8 min read

What You Didn’t Know About Selling Software As A Service

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Published on
September 19, 2022

When selling software as a service, a conversation with a customer sometimes begins with the question, "So, what exactly do you sell?" Then onto "How will it benefit us? Will it reduce my expenses or boost my revenue? And over what time frame?"

The answers to these questions can be tough if you are selling software as a service, any type of technology, or anything that exists in the cloud. Today's most profitable technology companies don't just offer goods; they sell something more.

If you sell an innovative product that requires your client to 'Cross the Chasm' of the early adopter, that customer can occasionally traverse 57 percent of the way through the buyer's journey and still not grasp what you're selling.

This is especially true if your marketing prioritizes product characteristics over the value your items provide. It's even more prevalent if your items have the ethereal, shape-shifting properties of a cloud service or app.

However, if you talk about the value you're delivering rather than the product, this communication gap between you and your buyer might be an advantage.


Software As A Service

The New SaaS Sales Pipeline

The conversation that effective salespeople have with their customers has been dramatically altered by access to information. Customers are far more knowledgeable about what they want and where to acquire it.

Most people make the mistake of starting their sales pitch with a discussion of their goods. They'll go over the features and capabilities, show the prospect some screenshots, and possibly even guide them through a demo.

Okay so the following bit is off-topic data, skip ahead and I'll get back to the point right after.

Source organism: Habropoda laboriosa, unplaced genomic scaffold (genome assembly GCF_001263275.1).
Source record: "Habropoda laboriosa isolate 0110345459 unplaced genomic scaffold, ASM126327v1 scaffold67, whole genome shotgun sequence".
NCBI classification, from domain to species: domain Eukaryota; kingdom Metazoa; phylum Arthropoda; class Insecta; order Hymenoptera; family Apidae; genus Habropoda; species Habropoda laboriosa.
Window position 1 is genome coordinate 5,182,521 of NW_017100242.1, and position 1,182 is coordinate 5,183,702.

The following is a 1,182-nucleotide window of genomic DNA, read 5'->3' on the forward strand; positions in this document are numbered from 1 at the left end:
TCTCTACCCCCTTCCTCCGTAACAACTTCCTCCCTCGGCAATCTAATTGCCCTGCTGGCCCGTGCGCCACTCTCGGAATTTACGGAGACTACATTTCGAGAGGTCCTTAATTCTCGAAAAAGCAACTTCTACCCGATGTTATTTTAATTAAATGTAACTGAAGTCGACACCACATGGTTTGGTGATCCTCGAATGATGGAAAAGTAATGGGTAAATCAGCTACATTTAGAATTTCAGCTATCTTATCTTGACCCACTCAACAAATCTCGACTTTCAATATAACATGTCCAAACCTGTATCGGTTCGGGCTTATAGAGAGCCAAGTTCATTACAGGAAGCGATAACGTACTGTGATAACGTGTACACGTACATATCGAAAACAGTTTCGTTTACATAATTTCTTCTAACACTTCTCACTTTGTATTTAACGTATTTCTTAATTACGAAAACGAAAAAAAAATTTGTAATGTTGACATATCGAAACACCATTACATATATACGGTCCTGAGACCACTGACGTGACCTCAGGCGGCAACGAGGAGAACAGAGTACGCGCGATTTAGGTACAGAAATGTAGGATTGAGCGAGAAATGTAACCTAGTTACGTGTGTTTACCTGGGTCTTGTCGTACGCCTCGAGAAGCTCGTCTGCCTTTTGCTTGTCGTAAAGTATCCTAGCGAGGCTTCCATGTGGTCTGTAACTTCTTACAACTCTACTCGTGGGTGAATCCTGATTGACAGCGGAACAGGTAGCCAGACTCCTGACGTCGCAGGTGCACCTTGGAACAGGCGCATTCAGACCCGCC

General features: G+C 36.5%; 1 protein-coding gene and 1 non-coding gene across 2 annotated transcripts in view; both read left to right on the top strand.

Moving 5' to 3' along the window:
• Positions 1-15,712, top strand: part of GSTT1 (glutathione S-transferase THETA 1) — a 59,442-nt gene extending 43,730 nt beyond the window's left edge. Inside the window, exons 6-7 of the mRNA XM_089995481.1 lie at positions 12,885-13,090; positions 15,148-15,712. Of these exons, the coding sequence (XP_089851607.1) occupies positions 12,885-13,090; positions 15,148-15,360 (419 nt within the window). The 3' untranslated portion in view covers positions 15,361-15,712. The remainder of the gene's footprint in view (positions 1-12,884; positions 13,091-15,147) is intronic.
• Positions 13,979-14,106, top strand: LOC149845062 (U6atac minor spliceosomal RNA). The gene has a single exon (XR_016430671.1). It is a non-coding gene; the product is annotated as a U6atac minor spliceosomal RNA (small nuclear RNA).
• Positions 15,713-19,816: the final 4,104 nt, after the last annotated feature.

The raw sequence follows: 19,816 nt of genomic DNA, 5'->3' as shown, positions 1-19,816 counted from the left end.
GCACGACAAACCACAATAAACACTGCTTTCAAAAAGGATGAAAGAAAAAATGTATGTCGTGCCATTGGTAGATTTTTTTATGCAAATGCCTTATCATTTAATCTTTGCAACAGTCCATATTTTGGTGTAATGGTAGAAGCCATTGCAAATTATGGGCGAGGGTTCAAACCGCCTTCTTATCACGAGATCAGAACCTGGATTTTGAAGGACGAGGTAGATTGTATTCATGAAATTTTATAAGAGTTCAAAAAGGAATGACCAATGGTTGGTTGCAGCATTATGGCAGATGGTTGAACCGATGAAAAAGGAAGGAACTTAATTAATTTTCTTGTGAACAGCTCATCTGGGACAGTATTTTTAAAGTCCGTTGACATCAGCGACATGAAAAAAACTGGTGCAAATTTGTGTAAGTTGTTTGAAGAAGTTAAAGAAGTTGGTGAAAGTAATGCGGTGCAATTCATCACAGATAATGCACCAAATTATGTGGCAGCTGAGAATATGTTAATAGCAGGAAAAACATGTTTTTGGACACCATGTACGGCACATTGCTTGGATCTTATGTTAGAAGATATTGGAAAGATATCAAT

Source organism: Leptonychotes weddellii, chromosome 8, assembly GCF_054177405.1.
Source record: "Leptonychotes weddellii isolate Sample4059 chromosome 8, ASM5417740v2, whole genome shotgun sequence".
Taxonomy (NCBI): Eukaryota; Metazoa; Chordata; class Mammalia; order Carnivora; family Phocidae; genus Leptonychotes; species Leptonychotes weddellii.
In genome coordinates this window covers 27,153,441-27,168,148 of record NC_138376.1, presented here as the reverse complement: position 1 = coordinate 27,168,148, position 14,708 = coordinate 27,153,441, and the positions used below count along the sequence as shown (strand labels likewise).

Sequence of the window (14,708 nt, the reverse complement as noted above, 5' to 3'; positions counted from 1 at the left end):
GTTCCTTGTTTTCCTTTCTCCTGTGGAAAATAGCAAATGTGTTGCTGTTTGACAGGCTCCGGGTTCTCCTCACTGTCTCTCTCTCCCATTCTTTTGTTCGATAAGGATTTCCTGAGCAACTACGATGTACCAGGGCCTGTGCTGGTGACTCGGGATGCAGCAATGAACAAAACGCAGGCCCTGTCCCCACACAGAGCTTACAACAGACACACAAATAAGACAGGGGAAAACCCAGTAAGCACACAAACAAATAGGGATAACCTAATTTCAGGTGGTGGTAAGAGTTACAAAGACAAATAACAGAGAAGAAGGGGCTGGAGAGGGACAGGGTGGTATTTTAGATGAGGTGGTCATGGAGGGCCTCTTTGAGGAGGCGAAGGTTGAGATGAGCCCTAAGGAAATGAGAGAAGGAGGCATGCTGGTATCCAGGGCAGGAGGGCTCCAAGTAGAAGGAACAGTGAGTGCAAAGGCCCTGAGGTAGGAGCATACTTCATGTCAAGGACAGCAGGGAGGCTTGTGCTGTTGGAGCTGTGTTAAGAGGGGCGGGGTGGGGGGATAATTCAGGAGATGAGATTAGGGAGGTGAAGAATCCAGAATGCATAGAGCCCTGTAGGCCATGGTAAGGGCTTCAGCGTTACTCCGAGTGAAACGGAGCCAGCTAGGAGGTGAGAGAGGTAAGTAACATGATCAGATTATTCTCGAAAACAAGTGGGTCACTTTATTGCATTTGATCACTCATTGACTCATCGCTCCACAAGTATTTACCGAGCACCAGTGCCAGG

'You require this product!' they exclaim, dismissing the consumer who seemed to have heard it all before.

Traditionally, a product is described as what we deliver to a customer in exchange for money, commodities, or services. A brief look at some companies that have made a name in selling software as a service reveals something fascinating.

While all of these companies claim to offer something concrete, such as a product, the emphasis is on their relationship with their customer and the value they provide to that consumer.

All of these organizations have one thing in common: the value they provide is scalable, and you can mix and match their solutions to solve your specific challenge.

Components are organized such that each client can freely access and use what is valuable to them in order to address their own specific difficulties.

Every customer is unique, as is the problem they're attempting to address.

The easier you can make it to fix the customer's problem, the happier they will be. Cloud technologies make this easier than ever before. It's a fantastic situation for both the seller and the buyer.

The dialogue is about more than just the product; it's about the value that's delivered at the end.

Sell value rather than products

Technology firms frequently struggle with the problem of cramming whatever they do for their consumers into a box labeled 'product.' Trying to limit what you do to something concrete known as a "product" is a valid technique to uncover your USP (Unique Selling Proposition), but what else do you offer? Better sales discussions necessitate selling more than just a product.